Cartledge, Paul 1947–

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Cartledge, Paul 1947–

PERSONAL: Born March 24, 1947, in London, England; son of Marcus Raymond (a banker) and Margaret (Oakley) Cartledge; married Judith Portrait (a lawyer), July 21, 1976; children: Gabrielle. Education: Oxford University, B.A. (with first class honors), 1969, D.Phil., 1975.

ADDRESSES: Office—Clare College, Cambridge University, Cambridge CB2 1TL, England.

CAREER: New University of Ulster, Coleraine, Northern Ireland, lecturer in classics, 1972–73; Trinity College, Dublin, lecturer in classics, 1973–78; University of Warwick, Coventry, England, lecturer in classical civilization, 1978–79; Cambridge University, Cambridge, England, lecturer in ancient history, beginning 1979, professorial fellow in classics at Clare College, beginning 1981, reader in Greek history, 1993–99, professor of Greek history, 1999–, chair of the faculty of classics.

MEMBER: Society for the Promotion of Hellenic Studies, Society of Antiquaries of London (fellow).

AWARDS, HONORS: Leverhulme grant, 1982; Gold Cross of the Order of Honor, Greece, 2002; Honorary Citizen of Sparta, Greece, 2005.



Sparta and Lakonia: A Regional History, 1300–362 B.C., Routledge & Kegan Paul (Boston, MA), 1979, 2nd edition, Routledge (New York, NY), 2002.

Agesilaos and the Crisis of Sparta, Johns Hopkins University Press (Baltimore, MD), 1987.

(With A.J.S. Spawforth) Hellenistic and Roman Sparta: A Tale of Two Cities, Routledge & Kegan Paul (Boston, MA), 1989.

Aristophanes and His Theatre of the Absurd, Duckworth (London, England), 1990.

The Greeks: A Portrait of Self and Others, Oxford University Press (New York, NY), 1993, 2nd edition, 2002.

Democritus: Democritus and Atomistic Politics (Volume 14 of the "Great Philosophers" series), Phoenix (London, England), 1998, published as Democritus, Routledge (New York, NY), 1999.

The Greeks: Crucible of Civilization (companion volume to a Public Broadcasting Service documentary), TV Books (New York, NY), 2000.

Spartan Reflections, University of California Press (Berkeley, CA), 2001.

The Spartans: The World of the Warrior-Heroes of Ancient Greece, from Utopia to Crisis and Collapse, Overlook Press (Woodstock, NY), 2003.

Alexander the Great: The Hunt for a New Past (biography), Overlook Press (Woodstock, NY), 2004.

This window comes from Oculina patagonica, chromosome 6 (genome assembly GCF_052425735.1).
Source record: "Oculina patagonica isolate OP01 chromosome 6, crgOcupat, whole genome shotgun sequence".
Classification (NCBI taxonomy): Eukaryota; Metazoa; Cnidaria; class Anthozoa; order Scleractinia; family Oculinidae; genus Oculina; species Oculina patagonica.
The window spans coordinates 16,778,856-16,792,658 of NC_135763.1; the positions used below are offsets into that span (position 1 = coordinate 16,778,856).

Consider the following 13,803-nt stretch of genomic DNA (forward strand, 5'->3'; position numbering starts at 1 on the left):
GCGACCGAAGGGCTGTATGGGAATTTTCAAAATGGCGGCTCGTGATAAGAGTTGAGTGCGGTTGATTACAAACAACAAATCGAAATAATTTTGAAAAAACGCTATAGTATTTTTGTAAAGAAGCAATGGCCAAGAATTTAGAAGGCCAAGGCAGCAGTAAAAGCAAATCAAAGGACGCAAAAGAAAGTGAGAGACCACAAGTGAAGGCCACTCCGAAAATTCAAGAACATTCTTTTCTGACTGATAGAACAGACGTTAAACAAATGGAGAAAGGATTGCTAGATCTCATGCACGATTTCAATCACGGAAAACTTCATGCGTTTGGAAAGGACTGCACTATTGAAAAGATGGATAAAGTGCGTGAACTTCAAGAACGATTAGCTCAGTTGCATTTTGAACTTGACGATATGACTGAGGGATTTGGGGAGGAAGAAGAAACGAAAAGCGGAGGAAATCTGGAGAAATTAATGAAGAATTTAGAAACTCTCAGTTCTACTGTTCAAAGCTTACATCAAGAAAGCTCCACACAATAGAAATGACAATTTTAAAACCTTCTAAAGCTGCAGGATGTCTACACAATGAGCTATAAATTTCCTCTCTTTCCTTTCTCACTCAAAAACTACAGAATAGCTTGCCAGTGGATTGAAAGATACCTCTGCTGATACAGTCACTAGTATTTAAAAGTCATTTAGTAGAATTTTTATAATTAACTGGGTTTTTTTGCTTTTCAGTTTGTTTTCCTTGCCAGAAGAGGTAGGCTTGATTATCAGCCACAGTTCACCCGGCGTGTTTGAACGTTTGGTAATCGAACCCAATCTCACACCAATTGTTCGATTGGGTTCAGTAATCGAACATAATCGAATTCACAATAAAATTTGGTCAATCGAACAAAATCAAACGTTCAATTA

(With F.D. Harvey, and contributor) Crux: Essays in Greek History Presented to G.E.M. de Ste. Croix, Duckworth (London, England), 1985.

(With P.C. Millett and S.C. Todd, and contributor) Nomos: Essays in Athenian Law, Politics, and Society, Cambridge University Press (New York, NY), 1990.

(With Peter Garnsey and Erich Gruen, and author of introduction) Hellenistic Constructs: Essays in Culture, History, and Historiography, University of California Press (Berkeley, CA), 1997.

The Cambridge Illustrated History of Ancient Greece, Cambridge University Press (New York, NY), 1998.

(With Paul Millett and Sitta von Reden) Kosmos: Essays in Order, Conflict, and Community in Classical Athens, Cambridge University Press (New York, NY), 1998.

(With Edward E. Cohen and Lin Foxhall) Money, Labour and Land: Approaches to the Economies of Ancient Greece, Routledge (New York, NY), 2002.


(Author of introduction and notes) Xenophon, Hiero the Tyrant and Other Treatises, translated by Robin Waterfield, Penguin (New York, NY), 1997.

Author of introduction to A History of Greece: From the Time of Solon to 403 B.C., by George Grote, condensed and edited by J.M. Mitchell and M.O.B. Caspari, Routledge (New York, NY), 2001. Editor, with Peter Garnsey, of the monograph series "Key Themes in Ancient History," Cambridge University Press; editor, with Susanna Morton Braund, of the monograph series "Classical Inter/Faces," Duckworth. Contributor to classical studies journals, newspapers, and periodicals, including History Today. Member of editorial board, Dialogos, POLIS, and History of Political Thought.

SIDELIGHTS: Paul Cartledge is a well-known expert on Greek history, especially on the subjects of Sparta and Athens. His Sparta and Lakonia: A Regional History, 1300–362 B.C. is, in many ways, the best book available on Sparta, according to Simon Hornblower in the Times Literary Supplement. Hornblower found the book to be both a "densely documented" archaeological study and "a vigorous political and social history of Classical Sparta." The author's "major achievement," Hornblower concluded, "is to bring out the importance of Sparta's perioikoi, that is, the members of the communities which were controlled by Sparta but were not reduced by her to serfdom."